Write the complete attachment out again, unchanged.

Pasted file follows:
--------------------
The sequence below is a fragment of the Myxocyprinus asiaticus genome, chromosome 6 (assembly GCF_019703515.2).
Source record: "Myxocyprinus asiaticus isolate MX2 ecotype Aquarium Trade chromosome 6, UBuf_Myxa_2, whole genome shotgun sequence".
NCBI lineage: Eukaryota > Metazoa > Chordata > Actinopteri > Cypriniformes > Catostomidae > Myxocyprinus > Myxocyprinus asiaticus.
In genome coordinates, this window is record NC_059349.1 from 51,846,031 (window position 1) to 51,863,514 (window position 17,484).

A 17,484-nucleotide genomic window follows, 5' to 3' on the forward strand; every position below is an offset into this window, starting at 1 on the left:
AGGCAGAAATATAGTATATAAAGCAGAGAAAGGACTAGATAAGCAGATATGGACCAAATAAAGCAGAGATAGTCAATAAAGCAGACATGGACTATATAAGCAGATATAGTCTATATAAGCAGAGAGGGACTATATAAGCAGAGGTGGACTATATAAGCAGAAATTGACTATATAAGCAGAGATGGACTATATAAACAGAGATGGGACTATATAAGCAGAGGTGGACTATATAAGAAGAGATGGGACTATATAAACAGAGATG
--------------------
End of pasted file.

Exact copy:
The sequence below is a fragment of the Myxocyprinus asiaticus genome, chromosome 6 (assembly GCF_019703515.2).
Source record: "Myxocyprinus asiaticus isolate MX2 ecotype Aquarium Trade chromosome 6, UBuf_Myxa_2, whole genome shotgun sequence".
NCBI lineage: Eukaryota > Metazoa > Chordata > Actinopteri > Cypriniformes > Catostomidae > Myxocyprinus > Myxocyprinus asiaticus.
In genome coordinates, this window is record NC_059349.1 from 51,846,031 (window position 1) to 51,863,514 (window position 17,484).

A 17,484-nucleotide genomic window follows, 5' to 3' on the forward strand; every position below is an offset into this window, starting at 1 on the left:
AGGCAGAAATATAGTATATAAAGCAGAGAAAGGACTAGATAAGCAGATATGGACCAAATAAAGCAGAGATAGTCAATAAAGCAGACATGGACTATATAAGCAGATATAGTCTATATAAGCAGAGAGGGACTATATAAGCAGAGGTGGACTATATAAGCAGAAATTGACTATATAAGCAGAGATGGACTATATAAACAGAGATGGGACTATATAAGCAGAGGTGGACTATATAAGAAGAGATGGGACTATATAAACAGAGATG